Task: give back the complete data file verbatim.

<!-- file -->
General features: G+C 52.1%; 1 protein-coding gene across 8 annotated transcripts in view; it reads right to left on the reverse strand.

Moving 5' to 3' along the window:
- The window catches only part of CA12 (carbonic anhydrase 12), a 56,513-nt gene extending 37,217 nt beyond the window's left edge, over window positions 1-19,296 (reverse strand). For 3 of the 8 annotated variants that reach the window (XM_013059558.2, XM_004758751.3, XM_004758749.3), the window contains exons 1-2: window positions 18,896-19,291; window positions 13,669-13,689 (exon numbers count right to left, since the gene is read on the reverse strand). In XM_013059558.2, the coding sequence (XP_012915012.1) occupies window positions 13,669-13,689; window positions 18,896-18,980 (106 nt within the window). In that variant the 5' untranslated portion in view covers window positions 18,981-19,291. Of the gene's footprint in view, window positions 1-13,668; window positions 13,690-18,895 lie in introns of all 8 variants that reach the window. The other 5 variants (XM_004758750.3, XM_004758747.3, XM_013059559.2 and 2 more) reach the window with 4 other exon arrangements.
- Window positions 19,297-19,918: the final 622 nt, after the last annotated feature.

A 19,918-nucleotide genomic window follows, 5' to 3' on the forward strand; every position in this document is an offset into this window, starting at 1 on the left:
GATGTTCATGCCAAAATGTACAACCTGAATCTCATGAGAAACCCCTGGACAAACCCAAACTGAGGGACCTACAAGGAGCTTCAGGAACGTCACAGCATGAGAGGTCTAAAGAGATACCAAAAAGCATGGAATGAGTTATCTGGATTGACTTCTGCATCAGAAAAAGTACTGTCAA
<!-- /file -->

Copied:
General features: G+C 52.1%; 1 protein-coding gene across 8 annotated transcripts in view; it reads right to left on the reverse strand.

Moving 5' to 3' along the window:
- The window catches only part of CA12 (carbonic anhydrase 12), a 56,513-nt gene extending 37,217 nt beyond the window's left edge, over window positions 1-19,296 (reverse strand). For 3 of the 8 annotated variants that reach the window (XM_013059558.2, XM_004758751.3, XM_004758749.3), the window contains exons 1-2: window positions 18,896-19,291; window positions 13,669-13,689 (exon numbers count right to left, since the gene is read on the reverse strand). In XM_013059558.2, the coding sequence (XP_012915012.1) occupies window positions 13,669-13,689; window positions 18,896-18,980 (106 nt within the window). In that variant the 5' untranslated portion in view covers window positions 18,981-19,291. Of the gene's footprint in view, window positions 1-13,668; window positions 13,690-18,895 lie in introns of all 8 variants that reach the window. The other 5 variants (XM_004758750.3, XM_004758747.3, XM_013059559.2 and 2 more) reach the window with 4 other exon arrangements.
- Window positions 19,297-19,918: the final 622 nt, after the last annotated feature.

A 19,918-nucleotide genomic window follows, 5' to 3' on the forward strand; every position in this document is an offset into this window, starting at 1 on the left:
GATGTTCATGCCAAAATGTACAACCTGAATCTCATGAGAAACCCCTGGACAAACCCAAACTGAGGGACCTACAAGGAGCTTCAGGAACGTCACAGCATGAGAGGTCTAAAGAGATACCAAAAAGCATGGAATGAGTTATCTGGATTGACTTCTGCATCAGAAAAAGTACTGTCAA